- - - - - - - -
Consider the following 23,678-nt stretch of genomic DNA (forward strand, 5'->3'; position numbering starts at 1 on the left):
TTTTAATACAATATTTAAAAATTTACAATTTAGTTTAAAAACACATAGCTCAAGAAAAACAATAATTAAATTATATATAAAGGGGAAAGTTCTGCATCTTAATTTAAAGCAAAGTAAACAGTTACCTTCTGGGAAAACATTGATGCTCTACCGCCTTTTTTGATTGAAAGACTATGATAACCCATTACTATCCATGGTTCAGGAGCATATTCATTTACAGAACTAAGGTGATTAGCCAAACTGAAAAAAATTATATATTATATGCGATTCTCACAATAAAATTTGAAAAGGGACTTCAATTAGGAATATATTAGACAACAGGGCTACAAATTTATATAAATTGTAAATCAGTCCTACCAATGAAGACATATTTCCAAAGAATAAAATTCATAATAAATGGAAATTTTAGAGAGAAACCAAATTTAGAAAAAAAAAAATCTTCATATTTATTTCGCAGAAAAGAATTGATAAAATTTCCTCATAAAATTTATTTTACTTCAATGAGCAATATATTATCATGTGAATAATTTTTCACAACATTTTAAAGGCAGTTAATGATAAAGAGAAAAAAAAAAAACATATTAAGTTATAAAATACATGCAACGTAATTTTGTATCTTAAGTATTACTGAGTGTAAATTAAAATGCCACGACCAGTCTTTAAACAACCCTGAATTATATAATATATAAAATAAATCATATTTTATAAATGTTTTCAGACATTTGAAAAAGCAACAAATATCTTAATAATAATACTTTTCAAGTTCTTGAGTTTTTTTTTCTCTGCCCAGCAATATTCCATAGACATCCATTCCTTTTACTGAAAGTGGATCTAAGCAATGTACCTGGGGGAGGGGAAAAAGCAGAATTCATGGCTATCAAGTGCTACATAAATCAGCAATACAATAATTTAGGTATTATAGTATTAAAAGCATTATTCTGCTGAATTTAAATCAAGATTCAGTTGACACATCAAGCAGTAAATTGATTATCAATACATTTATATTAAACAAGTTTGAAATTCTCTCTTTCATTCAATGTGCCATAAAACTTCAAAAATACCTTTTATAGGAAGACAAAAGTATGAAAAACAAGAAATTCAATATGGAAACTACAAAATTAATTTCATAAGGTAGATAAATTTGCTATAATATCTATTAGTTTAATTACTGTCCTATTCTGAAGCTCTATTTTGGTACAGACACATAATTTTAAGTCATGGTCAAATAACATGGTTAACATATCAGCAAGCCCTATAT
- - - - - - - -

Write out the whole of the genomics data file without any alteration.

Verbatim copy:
Consider the following 23,678-nt stretch of genomic DNA (forward strand, 5'->3'; position numbering starts at 1 on the left):
TTTTAATACAATATTTAAAAATTTACAATTTAGTTTAAAAACACATAGCTCAAGAAAAACAATAATTAAATTATATATAAAGGGGAAAGTTCTGCATCTTAATTTAAAGCAAAGTAAACAGTTACCTTCTGGGAAAACATTGATGCTCTACCGCCTTTTTTGATTGAAAGACTATGATAACCCATTACTATCCATGGTTCAGGAGCATATTCATTTACAGAACTAAGGTGATTAGCCAAACTGAAAAAAATTATATATTATATGCGATTCTCACAATAAAATTTGAAAAGGGACTTCAATTAGGAATATATTAGACAACAGGGCTACAAATTTATATAAATTGTAAATCAGTCCTACCAATGAAGACATATTTCCAAAGAATAAAATTCATAATAAATGGAAATTTTAGAGAGAAACCAAATTTAGAAAAAAAAAAATCTTCATATTTATTTCGCAGAAAAGAATTGATAAAATTTCCTCATAAAATTTATTTTACTTCAATGAGCAATATATTATCATGTGAATAATTTTTCACAACATTTTAAAGGCAGTTAATGATAAAGAGAAAAAAAAAAAACATATTAAGTTATAAAATACATGCAACGTAATTTTGTATCTTAAGTATTACTGAGTGTAAATTAAAATGCCACGACCAGTCTTTAAACAACCCTGAATTATATAATATATAAAATAAATCATATTTTATAAATGTTTTCAGACATTTGAAAAAGCAACAAATATCTTAATAATAATACTTTTCAAGTTCTTGAGTTTTTTTTTCTCTGCCCAGCAATATTCCATAGACATCCATTCCTTTTACTGAAAGTGGATCTAAGCAATGTACCTGGGGGAGGGGAAAAAGCAGAATTCATGGCTATCAAGTGCTACATAAATCAGCAATACAATAATTTAGGTATTATAGTATTAAAAGCATTATTCTGCTGAATTTAAATCAAGATTCAGTTGACACATCAAGCAGTAAATTGATTATCAATACATTTATATTAAACAAGTTTGAAATTCTCTCTTTCATTCAATGTGCCATAAAACTTCAAAAATACCTTTTATAGGAAGACAAAAGTATGAAAAACAAGAAATTCAATATGGAAACTACAAAATTAATTTCATAAGGTAGATAAATTTGCTATAATATCTATTAGTTTAATTACTGTCCTATTCTGAAGCTCTATTTTGGTACAGACACATAATTTTAAGTCATGGTCAAATAACATGGTTAACATATCAGCAAGCCCTATAT